“Working-class voters were taken for granted as the ‘core vote’ who had nowhere else to go, allowing New Labour politicians to tailor their policies to privileged voters.” Goes Jones’s analysis. By no longer representative the working class and, cosmopolitan liberalism has characterised anybody who disagrees with its assumptions as reactionary, xenophobic hateful, backward, or worse. Such views are typified by the racist Yasmin Alibhai-Brown who claims the white working-class are “Either too lazy or too expensive to compete” and “tax-paying immigrants past and present keep indolent British scroungers on their couches drinking beer and watching TV”.
Such slurring of white working class, sometimes referred to disgracefully as “white trash” is the subject of Michael Collins, The Likes of Us: a Biography of the White Working Class. It’s no so much a biography of the class, as much a memoir taking us through a personal story of his family’s history. Collin’s touches on similar themes to Jones but without the precepts of trades unionism. Orwellian in observation and approach, Collin’s is trying to point toward hypocrisies and cleansing truths. He is an instinctive liberal. He had faced criticism that he can’t have it both ways – scornful of middle-class ‘tourists’ who descend into Elephant & Castle looking for a more authentic way of life (often to abandon their fancies when the reality sets in); and equally scornful of those who disregard the working class. The ‘us’ and ‘them’ mentality so carefully detailed in David Cannadine’s The Rise and Fall of Class in Britain.
While this factionalism may ultimately be narrowing, it does not betray Collin’s aims of speaking up for the working class against the insults of latte liberals, town planners, snobs, class tourists and slum novelists. Paul Gilroy has called Collins, ‘an intellectual outrider for the BNP’ – meaning Collin’s defence of the white working class is tantamount to support of a far-right party arguing for the repatriation of immigrants. This argument is obviously flawed yet reveals more about the mindset of sententious progressives, incapable of counter-argument, and rinsed with hot sweats of outrage.
For while it is true to say party membership of the BNP, and followers of the English Defence League are overwhelmingly working class, these numbers pale in comparison to the vast majority who live alongside immigrants, and have a higher proportion of inter-racial marriages. Yet such realism is rarely reported and instead, the white working class is misrepresented by it’s most extreme malcontents, or as sources of amusement for reality TV shows.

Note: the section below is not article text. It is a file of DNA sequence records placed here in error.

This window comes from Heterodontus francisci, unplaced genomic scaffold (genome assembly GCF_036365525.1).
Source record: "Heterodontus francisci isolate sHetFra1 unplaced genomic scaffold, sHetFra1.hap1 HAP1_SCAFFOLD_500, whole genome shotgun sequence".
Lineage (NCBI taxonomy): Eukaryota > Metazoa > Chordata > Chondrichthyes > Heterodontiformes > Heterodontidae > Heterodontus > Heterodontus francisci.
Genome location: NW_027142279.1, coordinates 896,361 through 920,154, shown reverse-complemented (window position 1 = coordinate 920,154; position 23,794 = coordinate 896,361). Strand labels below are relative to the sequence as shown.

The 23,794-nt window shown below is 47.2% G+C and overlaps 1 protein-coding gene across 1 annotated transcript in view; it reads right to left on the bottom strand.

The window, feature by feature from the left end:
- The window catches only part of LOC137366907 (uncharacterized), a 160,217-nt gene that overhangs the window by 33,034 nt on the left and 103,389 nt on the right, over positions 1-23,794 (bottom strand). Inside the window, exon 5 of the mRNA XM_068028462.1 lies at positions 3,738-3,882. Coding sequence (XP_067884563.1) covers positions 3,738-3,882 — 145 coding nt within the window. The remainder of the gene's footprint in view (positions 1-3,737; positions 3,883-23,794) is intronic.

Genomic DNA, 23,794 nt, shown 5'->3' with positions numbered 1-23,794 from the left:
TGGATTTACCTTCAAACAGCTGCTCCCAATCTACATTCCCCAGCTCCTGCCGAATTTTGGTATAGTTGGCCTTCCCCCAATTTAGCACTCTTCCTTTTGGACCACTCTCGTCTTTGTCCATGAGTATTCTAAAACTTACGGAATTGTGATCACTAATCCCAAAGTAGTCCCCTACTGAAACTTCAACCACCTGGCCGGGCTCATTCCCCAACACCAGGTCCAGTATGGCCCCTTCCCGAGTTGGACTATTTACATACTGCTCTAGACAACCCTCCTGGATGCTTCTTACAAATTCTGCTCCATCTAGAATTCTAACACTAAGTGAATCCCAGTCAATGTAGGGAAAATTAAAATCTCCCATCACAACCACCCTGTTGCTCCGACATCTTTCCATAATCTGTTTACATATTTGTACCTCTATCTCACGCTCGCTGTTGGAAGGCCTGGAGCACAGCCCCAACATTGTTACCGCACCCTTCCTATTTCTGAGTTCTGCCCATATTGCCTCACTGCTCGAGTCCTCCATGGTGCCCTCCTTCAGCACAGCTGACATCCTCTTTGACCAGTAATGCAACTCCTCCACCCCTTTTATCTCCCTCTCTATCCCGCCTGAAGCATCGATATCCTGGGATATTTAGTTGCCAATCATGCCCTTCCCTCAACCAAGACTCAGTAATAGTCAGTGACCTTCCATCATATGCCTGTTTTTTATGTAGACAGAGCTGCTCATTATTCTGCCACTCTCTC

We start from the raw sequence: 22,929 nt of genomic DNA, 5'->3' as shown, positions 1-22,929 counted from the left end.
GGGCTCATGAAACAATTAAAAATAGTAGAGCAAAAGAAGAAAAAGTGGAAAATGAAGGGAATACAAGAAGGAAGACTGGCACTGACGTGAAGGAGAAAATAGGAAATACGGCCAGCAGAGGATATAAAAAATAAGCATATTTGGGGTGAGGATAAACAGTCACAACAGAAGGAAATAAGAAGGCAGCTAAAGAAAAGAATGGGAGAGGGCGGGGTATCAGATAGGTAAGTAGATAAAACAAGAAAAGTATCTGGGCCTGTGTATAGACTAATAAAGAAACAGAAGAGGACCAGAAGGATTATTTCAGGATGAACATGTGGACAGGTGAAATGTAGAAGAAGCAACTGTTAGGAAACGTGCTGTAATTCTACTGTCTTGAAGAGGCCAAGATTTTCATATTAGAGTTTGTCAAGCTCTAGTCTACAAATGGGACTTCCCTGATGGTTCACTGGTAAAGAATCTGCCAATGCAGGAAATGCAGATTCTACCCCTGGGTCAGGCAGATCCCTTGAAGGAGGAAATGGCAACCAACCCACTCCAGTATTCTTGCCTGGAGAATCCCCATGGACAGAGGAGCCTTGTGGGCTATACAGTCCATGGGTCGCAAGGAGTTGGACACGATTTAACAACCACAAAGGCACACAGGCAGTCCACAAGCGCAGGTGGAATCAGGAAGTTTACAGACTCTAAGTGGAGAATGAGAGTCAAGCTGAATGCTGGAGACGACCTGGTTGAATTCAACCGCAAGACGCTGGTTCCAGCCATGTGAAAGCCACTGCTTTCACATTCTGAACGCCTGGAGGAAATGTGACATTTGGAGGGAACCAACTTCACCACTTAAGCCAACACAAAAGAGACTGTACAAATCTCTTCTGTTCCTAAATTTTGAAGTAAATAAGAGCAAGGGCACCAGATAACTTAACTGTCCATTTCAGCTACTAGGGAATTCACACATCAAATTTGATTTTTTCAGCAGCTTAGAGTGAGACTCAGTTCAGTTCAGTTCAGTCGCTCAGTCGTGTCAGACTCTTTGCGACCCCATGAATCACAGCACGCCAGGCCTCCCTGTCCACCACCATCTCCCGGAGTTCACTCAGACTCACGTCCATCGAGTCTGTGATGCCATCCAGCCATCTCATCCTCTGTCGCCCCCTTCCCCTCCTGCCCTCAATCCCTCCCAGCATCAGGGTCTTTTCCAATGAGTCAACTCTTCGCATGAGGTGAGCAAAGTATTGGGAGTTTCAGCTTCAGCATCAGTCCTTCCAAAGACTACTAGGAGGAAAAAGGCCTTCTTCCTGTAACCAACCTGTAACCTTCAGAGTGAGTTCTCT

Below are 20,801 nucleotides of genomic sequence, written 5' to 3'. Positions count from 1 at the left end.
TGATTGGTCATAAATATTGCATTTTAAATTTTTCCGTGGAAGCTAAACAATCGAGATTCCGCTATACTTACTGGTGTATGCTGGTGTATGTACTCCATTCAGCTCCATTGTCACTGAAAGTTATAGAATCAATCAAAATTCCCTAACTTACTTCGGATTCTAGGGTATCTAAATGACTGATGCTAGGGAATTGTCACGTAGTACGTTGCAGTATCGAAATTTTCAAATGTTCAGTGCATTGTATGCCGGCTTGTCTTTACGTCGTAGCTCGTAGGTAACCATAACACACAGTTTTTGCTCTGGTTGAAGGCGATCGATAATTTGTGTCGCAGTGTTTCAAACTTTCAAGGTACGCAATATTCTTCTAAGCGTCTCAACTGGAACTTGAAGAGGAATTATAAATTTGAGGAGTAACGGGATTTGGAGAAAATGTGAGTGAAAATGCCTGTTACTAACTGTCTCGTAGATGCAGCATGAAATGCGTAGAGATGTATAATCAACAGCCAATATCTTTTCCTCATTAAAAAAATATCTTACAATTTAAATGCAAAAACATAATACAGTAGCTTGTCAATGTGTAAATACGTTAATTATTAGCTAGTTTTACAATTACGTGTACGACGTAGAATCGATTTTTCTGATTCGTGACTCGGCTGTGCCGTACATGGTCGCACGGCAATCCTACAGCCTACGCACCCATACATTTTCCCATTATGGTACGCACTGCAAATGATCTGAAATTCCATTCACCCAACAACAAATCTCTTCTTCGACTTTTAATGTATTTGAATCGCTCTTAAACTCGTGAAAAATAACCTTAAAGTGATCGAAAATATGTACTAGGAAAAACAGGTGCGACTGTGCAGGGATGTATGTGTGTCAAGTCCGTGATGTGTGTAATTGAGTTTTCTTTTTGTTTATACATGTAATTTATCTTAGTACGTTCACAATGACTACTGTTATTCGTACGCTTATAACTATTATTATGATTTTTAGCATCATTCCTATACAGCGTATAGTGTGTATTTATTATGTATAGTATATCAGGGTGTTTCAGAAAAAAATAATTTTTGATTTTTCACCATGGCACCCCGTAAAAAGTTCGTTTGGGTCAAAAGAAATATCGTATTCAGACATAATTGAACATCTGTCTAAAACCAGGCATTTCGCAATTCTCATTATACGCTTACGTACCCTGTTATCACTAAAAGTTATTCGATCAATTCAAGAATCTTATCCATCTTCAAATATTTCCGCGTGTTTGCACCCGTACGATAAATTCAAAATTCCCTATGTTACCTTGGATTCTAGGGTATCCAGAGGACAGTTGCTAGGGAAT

Collin’s thesis is prescient, “Now, middle-class progressives who had traditionally come out fighting these underdog’s corner, or reporting their condition as missionaries or journalists, were keen to silence them, or bury them without obituary.” He goes on, “They loved Gucci; loathed the Euro. More important, to their pallbearers in the press they were racist, xenophobic, thick, illiterate, parochial.”
The resulting chapters vary in interest and resonance – from a curious history of working people and the evolving attitudes of their supporters and detractors, to sometimes less vital passages about Collin’s family and upbringing. His insights are often damning. Seeing a leaflet promoting Southwark, championing its diversity and ‘rich mixture of communities going back centuries’, one community is conspicuously absent:
“They don’t mention the English…You wouldn’t think we’d ever existed would ya?”
In the flight from Britishness, its history and its imperialism has led to an embrace of diversity, and the white working-class seem to have been left behind.
There are no easy solutions are explanations. Both these books are important, timely contributions to a mainstream debate on what has for too long being an ignored issue. Class, at least for the short-term, is back on the agenda. Perhaps what sums up the sentiment of both books best, and the unrest of the white working people, is the T.S. Eliot extract that prefaces Collin’s The Likes of Us:
The good man is the builder, if he build what is good.
I will show you the things that are now being done,
And some of the things that were long ago done,
That you may take to heart. Make perfect your will.
Let me show you the work of the humble. Listen.
T.S. Eliot, ‘Choruses from “The Rock”’
Chavs: The Demonisation of the Working Class
The Likes of Us: A Biography of the White Working Class
Wes Brown is a 25 year old writer based in Leeds. His debut novel, Shark, was published in 2010.